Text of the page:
The foliage is quite striking and appears to glimmer in the moonlight or when lit from above. Branches ascend forming an upright silhouette in winter. The inconspicuous blooms are followed by the production of small, 1.5-inch-long, flat, winged seeds.
Only one or two corrective prunings at an early age normally is all that is needed to develop good structure in the crown.
Hardy Rubber Tree should be grown in full sun on moist soil but when well-established tolerates extensive drought. Trees have been growing in parts of North Carolina for many years without irrigation and have survived extreme drought in very poor, clay soil in the full sun.
These trees grow very slowly, which make them idea as one of the best trees to plant near the sidewalk. They should be grown and tried more often in urban areas such as in highway medians, along streets and as a medium-sized shade tree. Growth rate appears to be quite slow but could probably be improved with adequate irrigation.
The tree is adapted to high soil pH. Amazingly free of any problems but do not plant it in poorly-drained soil.
Hedge Maple is usually low-branched with a rounded form, but there is considerable variability from one tree to the next. The branches are slender and branch profusely, lending a fine texture to the landscape particularly during winter. Lower branches can be removed to create clearance beneath the crown for vehicles and pedestrians.
The tree eventually reaches a height and spread of 30 to 35 feet but it grows slowly.The small stature and vigorous growth make this an excellent street tree for residential areas, or perhaps in downtown urban sites.
However, it grows a little too tall for planting beneath some power lines. It is also suitable as a patio or yard shade tree because it stays small and creates dense shade.
The tree excels in its ability to tolerate dry, alkaline soil but some protection from open winds is helpful. Not for highly compacted soil. It is well-suited for and looks great during drought in a partially shaded location or on the north side of a building. The common name alludes to the plants tolerance of severe pruning, and it will make a dense, tall screen, whether pruned or not. Branches are arranged closely on the trunk and some pruning is usually desirable to create a well-formed tree.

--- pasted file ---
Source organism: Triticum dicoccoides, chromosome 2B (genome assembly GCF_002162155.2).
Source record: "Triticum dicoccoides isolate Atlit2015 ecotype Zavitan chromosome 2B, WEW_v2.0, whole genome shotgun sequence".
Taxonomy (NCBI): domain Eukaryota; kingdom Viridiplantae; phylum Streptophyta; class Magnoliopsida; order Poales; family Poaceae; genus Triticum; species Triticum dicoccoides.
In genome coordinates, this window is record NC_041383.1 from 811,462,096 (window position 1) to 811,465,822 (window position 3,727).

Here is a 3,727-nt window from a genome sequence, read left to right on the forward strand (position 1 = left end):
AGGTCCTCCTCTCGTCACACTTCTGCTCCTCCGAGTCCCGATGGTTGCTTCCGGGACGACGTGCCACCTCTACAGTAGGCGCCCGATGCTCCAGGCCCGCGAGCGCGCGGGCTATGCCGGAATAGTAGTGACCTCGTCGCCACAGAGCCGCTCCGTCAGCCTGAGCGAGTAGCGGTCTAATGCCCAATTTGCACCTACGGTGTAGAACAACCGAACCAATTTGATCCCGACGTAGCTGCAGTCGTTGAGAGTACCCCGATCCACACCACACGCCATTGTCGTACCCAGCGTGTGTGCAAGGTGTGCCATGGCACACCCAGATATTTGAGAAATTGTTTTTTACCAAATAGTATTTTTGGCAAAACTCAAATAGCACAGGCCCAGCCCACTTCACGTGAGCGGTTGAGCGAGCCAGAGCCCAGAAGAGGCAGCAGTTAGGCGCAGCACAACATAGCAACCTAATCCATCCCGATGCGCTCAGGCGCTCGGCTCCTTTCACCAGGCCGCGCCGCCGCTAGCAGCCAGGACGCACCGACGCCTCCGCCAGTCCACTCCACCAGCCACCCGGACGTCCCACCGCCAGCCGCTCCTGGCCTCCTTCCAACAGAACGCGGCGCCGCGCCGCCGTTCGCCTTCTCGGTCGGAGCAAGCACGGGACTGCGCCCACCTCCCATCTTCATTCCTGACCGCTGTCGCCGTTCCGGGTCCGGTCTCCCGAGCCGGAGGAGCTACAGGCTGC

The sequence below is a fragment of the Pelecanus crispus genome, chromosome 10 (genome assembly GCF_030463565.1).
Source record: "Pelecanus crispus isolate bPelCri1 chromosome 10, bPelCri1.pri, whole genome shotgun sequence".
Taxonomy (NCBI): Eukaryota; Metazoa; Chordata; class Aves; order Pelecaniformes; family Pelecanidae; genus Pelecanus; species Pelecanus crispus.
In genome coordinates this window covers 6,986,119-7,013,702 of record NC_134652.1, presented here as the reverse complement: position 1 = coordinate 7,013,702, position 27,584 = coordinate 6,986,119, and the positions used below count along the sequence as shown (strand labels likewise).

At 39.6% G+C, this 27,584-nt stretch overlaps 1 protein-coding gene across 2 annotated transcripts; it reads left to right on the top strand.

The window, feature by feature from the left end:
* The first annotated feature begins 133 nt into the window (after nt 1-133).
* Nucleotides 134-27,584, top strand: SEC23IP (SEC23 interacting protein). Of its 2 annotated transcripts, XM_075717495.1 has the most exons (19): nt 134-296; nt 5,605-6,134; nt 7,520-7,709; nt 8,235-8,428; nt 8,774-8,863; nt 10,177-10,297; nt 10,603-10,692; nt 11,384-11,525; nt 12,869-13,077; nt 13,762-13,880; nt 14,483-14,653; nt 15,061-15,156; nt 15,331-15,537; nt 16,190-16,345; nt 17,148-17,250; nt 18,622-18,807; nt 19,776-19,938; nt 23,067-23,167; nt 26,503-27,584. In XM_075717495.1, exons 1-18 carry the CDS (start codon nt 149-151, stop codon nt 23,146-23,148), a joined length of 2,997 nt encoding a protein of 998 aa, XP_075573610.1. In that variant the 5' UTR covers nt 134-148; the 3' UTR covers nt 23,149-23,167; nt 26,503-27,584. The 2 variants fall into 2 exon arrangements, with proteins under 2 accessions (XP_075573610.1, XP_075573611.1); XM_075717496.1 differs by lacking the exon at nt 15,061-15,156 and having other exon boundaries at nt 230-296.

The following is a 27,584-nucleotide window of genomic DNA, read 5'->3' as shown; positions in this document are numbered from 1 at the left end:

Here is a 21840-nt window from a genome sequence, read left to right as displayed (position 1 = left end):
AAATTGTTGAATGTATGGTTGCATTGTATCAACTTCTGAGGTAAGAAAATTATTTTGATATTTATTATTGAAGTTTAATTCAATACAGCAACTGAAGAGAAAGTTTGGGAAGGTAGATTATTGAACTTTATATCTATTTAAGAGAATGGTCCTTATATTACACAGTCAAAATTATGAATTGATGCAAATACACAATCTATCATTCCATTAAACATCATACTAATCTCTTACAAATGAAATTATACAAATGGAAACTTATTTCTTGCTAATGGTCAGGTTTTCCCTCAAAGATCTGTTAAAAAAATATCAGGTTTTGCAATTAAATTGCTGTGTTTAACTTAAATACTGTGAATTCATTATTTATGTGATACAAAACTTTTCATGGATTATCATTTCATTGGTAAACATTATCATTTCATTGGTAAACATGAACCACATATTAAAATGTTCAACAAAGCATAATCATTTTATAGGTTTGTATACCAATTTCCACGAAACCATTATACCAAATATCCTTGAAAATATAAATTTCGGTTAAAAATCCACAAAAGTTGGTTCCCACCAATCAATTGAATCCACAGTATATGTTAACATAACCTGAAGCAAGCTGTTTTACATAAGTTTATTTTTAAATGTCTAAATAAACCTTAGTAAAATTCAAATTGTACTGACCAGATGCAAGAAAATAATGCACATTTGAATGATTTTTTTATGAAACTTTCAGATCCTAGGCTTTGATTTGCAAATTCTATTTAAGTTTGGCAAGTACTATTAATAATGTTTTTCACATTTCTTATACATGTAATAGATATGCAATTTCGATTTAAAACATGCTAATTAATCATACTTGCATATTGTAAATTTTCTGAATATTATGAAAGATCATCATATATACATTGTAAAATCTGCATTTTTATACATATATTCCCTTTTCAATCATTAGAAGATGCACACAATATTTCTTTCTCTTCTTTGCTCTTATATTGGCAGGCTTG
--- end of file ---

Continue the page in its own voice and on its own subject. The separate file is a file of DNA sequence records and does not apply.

The main ornamental feature is the bright yellow fall color. There appears to be variability in color from one year to the next and from tree to tree. Prune early in the life of the tree to develop several major branches well-spaced along a central trunk. This will improve the durability of the tree compared to trees with many upright and spreading branches originating from one point on the trunk.
‘Evelyn’ may be more vigorous, has an upright branching habit but is cold tolerant only to USDA hardiness zone 6. ‘Compactum’ is dwarf, ‘Postelense’ has golden leaves; ‘Queen Elizabeth’ is more upright-formed than the species and makes a good street tree.
Ivory Silk Japanese Tree Lilac
Although a Lilac, this member of the species is quite different in appearance than those with which gardeners are more familiar. Its upright habit varies from symmetrical to irregular but is more consistent than the species.
Cultivars including `Ivory Silk’ and `Summer Snow’ could be used instead of the species due to the more consistent habit and more flowers. `Ivory Silk’ grows well only in USDA hardiness zones 3 through six (perhaps into 7) and has an oval or pyramidal form when young but spreads to a rounded shape as it grows older.
This is a very large shrub or small tree, reaching a height of about 20 to 30 feet with a 15-foot-spread. The huge clusters of creamy white flowers, borne in early summer for about two weeks, are the main ornamental feature but lack the fragrance of the spring-blooming Lilacs — this Lilac’s fragrance is more suggestive of Privet.
It is being used as a street tree in some parts of the country, particularly in areas with overhead power lines. Japanese Tree Lilac is also popular as a garden specimen or as an accent in a shrub border. It deserves to be in any landscape. It provides shade to a small area and a colorful spring show for a deck or patio area. Green fruit clusters are somewhat showy when viewed from close range. Trees may not flower heavily each year.
The tree is sold as a multi-stemmed specimen or as a single-trunked street tree. The trunk is often trained fairly straight to 10 feet and then it branches into a stiff, upright, rounded head of foliage. The bark is somewhat showy with prominent lenticels, being reminiscent of Black Cherry. As with other Lilacs, when the plant is used as a shrub it may need rejuvenation by pruning every few years as it becomes overgrown. It is perhaps the most pest-resistant Lilac, but that does not mean it is pest-free. Regular irrigation during dry spells help make this a pest-resistant tree.